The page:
How to get the best from your asthma review

Find out what happens at an asthma review and get top tips on how to get the best out of your appointment

What is an asthma review?

An asthma review is a routine check-up with your GP or asthma nurse to see how your asthma is.  

It’s your chance to talk about ways to manage your symptoms better and lower your risk of an asthma attack. You can get your lung function checked with peak flow or spirometry tests.

You can also get advice on other things that could help your asthma, like stopping smoking, exercise, or keeping to a healthy weight.

“It’s worth going to your annual asthma review even if you’re feeling well with your asthma,” says Dr Andy Whittamore, Asthma + Lung UK's GP.

“If you haven’t had symptoms for some time, you can talk to your GP about cutting down on your asthma medicines.”

Your GP or asthma nurse can talk to you about:

  • How your symptoms are affecting you, if they’re keeping you awake at night, or stopping you from getting on with things
  • Your medicines and inhalers, how often you use them, and your inhaler technique
  • Your asthma attack risk
  • Your asthma action plan, and if your action plan needs updating.

Usually, your GP surgery will invite you for an annual asthma review. If your surgery hasn't invited you, it’s fine to book an appointment yourself.

Most people go for an asthma review at least once a year. If you have difficult or severe asthma, you may need to go for an asthma review more often.

Online review appointments

During the coronavirus pandemic, most asthma reviews have been done remotely. This means that they happen over the telephone or over a video consultation.

“Most parts of an asthma review can be done remotely,” says Dr Andy, “including peak flow if you have a peak flow meter and chart at home. If you’re able to have a video appointment, you can also check your inhaler technique.” 

Ten top tips to get the best from your asthma review

  1. Write down any questions you want to ask before you go. This is your chance to get answers to anything bothering you about your asthma or your medicines.
  2. Keep a note of any asthma symptoms you get and when you get them. This is handy for spotting any new triggers and gives your GP or asthma nurse a good idea of how your asthma’s been.
  3. Film yourself having symptoms or ask someone else to. This can be easier than trying to describe your symptoms at the appointment. It’s a useful way to quickly show your GP or asthma nurse what’s going on. But don’t delay giving yourself treatment or getting help.
  4. Remember to have your inhalers and spacer with you so you can check your technique – even small changes to how you use your inhaler can make a big difference.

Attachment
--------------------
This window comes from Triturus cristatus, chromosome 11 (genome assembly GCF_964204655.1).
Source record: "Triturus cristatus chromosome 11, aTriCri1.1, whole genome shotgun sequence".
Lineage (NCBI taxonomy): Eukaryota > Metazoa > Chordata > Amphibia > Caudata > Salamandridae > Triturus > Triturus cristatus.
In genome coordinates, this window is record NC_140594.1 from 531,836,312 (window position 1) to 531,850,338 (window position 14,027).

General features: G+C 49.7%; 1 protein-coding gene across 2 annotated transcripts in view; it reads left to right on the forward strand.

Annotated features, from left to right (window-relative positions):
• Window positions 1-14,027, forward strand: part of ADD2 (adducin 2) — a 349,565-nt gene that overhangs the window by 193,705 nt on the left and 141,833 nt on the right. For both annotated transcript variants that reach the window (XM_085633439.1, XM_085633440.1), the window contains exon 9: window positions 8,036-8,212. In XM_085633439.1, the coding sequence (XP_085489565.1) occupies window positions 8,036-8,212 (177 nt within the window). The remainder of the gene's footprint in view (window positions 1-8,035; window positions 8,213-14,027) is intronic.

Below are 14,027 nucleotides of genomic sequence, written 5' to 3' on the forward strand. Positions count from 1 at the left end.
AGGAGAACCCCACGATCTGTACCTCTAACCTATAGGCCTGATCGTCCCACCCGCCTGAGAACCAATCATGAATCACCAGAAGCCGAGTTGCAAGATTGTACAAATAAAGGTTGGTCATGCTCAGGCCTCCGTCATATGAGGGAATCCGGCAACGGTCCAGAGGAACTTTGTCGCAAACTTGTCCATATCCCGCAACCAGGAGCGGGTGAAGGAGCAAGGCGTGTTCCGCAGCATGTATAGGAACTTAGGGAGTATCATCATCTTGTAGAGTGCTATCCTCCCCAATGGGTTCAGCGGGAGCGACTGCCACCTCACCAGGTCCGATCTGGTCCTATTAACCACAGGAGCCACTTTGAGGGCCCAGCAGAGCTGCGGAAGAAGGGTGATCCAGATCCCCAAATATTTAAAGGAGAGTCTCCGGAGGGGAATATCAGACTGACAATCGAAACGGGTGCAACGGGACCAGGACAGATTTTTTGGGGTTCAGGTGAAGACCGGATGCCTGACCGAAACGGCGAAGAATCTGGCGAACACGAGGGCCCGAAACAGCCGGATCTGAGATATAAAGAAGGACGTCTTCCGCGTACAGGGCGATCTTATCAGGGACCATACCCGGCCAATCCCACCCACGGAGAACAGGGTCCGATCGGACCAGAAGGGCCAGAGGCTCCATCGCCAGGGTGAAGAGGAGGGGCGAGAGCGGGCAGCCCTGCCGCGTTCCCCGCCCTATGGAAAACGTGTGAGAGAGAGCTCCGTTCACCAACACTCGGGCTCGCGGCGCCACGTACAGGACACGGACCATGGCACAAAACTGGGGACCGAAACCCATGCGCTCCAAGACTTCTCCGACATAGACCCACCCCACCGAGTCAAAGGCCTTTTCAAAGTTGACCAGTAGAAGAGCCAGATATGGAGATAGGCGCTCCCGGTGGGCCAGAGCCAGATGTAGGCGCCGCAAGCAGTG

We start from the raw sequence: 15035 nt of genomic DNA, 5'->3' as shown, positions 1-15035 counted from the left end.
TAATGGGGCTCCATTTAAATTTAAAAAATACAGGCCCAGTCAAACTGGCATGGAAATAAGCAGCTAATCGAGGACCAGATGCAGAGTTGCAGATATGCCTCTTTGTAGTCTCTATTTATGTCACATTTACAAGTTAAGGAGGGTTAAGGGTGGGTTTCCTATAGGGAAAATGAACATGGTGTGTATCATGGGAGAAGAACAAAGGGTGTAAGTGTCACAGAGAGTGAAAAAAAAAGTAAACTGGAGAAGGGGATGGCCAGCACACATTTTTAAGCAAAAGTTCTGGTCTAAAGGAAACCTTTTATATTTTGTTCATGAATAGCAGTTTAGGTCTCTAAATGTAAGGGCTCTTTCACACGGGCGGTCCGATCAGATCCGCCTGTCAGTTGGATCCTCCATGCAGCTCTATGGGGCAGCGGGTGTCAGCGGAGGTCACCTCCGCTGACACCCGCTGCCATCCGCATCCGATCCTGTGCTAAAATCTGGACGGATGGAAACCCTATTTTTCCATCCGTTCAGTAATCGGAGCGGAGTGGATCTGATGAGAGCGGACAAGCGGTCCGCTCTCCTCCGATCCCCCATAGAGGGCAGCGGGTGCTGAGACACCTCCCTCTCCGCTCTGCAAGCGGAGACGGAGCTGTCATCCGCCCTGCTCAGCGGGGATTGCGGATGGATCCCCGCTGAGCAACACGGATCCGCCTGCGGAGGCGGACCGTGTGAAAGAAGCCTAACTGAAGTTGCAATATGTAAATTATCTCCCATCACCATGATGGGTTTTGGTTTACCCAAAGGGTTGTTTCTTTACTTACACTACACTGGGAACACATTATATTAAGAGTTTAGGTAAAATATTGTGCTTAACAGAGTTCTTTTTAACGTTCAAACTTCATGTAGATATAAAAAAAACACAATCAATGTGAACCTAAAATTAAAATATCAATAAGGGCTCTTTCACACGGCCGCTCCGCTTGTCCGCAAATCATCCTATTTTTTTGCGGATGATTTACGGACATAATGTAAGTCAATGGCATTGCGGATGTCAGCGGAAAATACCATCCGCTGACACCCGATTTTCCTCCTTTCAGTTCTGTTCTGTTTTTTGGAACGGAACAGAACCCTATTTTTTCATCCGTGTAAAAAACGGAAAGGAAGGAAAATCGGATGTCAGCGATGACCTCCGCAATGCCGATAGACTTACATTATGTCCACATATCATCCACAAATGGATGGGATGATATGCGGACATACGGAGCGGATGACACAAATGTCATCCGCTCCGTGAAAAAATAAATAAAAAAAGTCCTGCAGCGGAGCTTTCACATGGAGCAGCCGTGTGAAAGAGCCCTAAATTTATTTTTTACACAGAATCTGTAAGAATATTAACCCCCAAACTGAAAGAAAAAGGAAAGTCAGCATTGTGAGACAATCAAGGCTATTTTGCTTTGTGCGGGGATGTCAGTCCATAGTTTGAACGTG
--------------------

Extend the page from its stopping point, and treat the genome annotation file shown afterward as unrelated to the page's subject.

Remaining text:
5. Make sure you have your asthma action plan so it can be updated. If you haven’t got one, find out more about how they’re an essential part of your asthma care and download one here.
  6. Be open and honest at your appointment, whether it’s forgetting to take your inhaler or finding it hard to quit smoking. Get the support you need so your asthma doesn’t get worse.
  7. Talk about any complementary therapies you’ve tried. People can sometimes find complementary therapies helpful, but it’s good to check they’re not interfering with your asthma treatment.
  8. Don’t be afraid to ask your GP or asthma nurse to repeat anything you don’t understand. It’s important that you understand what medicines you take and why.
  9. Don’t leave your appointment without an updated asthma action plan.
  10. Book your next review as you’re leaving or ask reception if there’s a text or email reminder service so you don’t miss out on your next review.

Seeing your GP or asthma nurse at other times

You don't need to wait for your asthma review to see your GP or asthma nurse about your asthma. If you're worried about anything, you can make an appointment at any time.

Using an asthma action plan makes it easier to know when you need to see your GP or asthma nurse.

See your GP or asthma nurse:

  • within 24 hours if your asthma symptoms have been getting worse, you need to use your reliever inhaler three or more times a week, or you've had an asthma attack.
  • within two working days if you've had to go to hospital with an asthma attack.
  • within four to eight weeks if your prescription has changed.
  • after 12 weeks if you've had no symptoms. Depending on your triggers and the pattern of your symptoms, your GP or asthma nurse can talk about keeping you on the same dose of medicines, or reducing your dose. They will aim for the lowest dose of medicine needed to keep you free of symptoms.
  • a month before your hay fever season. Managing hay fever symptoms is an important way of managing your asthma. Your GP or asthma nurse may also increase your asthma treatment beforehand to give you extra protection.

Get support

Call our Helpline for support with your condition. Get advice on your medicines, symptoms or travelling with a lung condition, or just call us to say hello.

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